Katniss and Peeta are whisked off to the Capitol, where an old winning tribute from their district, Haymitch, will be their mentor as they prepare for the games. Katniss is highly skilled with a bow and arrow, and her time spent in the woods learning different plants and how to string up traps and stalk prey could help her, depending on what arena they end up in. With the help of her mentor and a stylist team chosen to give her an image that will pull in sponsors during the games, Katniss becomes a favored tribute. Meanwhile, Peeta plays up the angle of a lovelorn tribute, stating his feelings for Katniss, but she is unsure of whether he's being honest or if it's a plan he and Haymitch drew up to make him more sympathetic to viewers.

The Games begin, and Katniss quickly finds herself on the run, trying to stay one step ahead of those who would kill her. And then, at a critical point in the Games, an announcement is made that changes the rules, and Katniss discovers that her feelings for Peeta aren't as clear as she thought.

I could say so much about this book, and just in recapping I almost did. But honestly, if you want to know what happens, I recommend you read the book yourself. The story doesn't telegraph what's coming next; and as it unfolds from the lottery drawing to the training to the Games, you catch glimpses of Panem and descriptions of what life is like in the Districts. I can't wait to read the second book, which I'm hoping has more backstory on what happened to create Panem.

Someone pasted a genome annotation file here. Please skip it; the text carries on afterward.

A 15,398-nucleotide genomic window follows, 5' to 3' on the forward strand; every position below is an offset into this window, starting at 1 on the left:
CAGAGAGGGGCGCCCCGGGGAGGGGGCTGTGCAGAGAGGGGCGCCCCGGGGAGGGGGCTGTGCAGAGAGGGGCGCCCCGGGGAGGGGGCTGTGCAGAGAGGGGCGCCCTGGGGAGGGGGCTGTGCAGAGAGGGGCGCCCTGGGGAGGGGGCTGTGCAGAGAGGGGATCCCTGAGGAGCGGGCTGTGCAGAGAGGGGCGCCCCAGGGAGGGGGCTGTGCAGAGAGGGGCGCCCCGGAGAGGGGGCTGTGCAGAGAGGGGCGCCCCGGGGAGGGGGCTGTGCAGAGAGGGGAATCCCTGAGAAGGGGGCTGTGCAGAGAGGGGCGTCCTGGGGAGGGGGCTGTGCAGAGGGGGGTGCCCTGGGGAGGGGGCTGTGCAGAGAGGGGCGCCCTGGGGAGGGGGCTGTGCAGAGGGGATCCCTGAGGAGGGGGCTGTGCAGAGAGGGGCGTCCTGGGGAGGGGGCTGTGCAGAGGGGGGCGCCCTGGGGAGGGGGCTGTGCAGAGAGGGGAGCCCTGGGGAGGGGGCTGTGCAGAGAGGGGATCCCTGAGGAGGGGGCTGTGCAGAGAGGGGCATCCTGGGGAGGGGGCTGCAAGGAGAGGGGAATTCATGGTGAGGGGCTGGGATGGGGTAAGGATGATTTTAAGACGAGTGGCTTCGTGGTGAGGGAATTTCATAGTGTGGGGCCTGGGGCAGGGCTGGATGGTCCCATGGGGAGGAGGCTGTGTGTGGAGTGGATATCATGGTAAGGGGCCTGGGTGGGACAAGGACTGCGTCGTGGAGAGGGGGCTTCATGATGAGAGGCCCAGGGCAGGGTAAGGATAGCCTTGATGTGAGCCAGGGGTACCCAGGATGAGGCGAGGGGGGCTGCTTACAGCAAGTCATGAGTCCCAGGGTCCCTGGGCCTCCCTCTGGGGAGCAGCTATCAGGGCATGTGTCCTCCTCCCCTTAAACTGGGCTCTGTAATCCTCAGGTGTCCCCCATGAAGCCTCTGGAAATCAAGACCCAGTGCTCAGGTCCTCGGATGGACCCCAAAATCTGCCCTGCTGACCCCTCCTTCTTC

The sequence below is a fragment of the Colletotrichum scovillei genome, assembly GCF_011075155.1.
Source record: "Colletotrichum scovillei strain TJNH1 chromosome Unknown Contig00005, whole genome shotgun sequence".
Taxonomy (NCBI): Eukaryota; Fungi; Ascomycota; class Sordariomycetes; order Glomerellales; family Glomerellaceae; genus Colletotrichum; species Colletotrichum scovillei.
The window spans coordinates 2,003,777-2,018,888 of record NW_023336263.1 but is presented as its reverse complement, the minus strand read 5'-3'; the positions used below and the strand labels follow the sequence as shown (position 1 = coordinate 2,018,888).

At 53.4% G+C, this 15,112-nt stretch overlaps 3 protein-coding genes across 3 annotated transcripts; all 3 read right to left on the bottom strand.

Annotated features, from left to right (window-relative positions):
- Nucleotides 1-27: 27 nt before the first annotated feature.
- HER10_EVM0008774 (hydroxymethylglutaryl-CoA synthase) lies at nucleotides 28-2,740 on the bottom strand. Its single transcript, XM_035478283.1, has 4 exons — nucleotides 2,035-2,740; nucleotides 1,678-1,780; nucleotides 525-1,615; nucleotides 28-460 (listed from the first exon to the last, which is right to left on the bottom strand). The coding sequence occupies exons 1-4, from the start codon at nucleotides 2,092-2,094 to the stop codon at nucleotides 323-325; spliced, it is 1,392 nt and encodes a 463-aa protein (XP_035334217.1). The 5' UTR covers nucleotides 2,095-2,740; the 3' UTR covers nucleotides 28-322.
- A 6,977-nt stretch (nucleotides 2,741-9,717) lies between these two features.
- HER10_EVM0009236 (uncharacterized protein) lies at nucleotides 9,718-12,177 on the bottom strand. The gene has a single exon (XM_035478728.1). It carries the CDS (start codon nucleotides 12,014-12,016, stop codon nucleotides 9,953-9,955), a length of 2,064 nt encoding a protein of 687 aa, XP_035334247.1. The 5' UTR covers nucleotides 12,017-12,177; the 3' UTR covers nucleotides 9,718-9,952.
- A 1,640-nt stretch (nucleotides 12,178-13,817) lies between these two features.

Book 14: Percy Jackson & the Olympians: The Titan's Curse by Rick Riordan

The more I get into this series, the more I see its shortcomings. Obviously you could argue that it's a YA series and therefore one shouldn't expect much from it; but one could also argue that the Harry Potter series was YA and rose above that status.

Riordan's world is still richly imagined, but the stories zip along so quickly that there's little time for the characters to show any sort of development. And things are glossed over so quickly without much emotional involvement that it's rather surprising. For example, in this book, the third in the series, Annabeth, one of the main characters, goes missing and is presumed dead by some. And there's no real mourning or anything - she's just gone and the only one who seems to care is Percy. Then there's a new character who is introduced, quickly becomes part of the crew and then just as quickly disappears.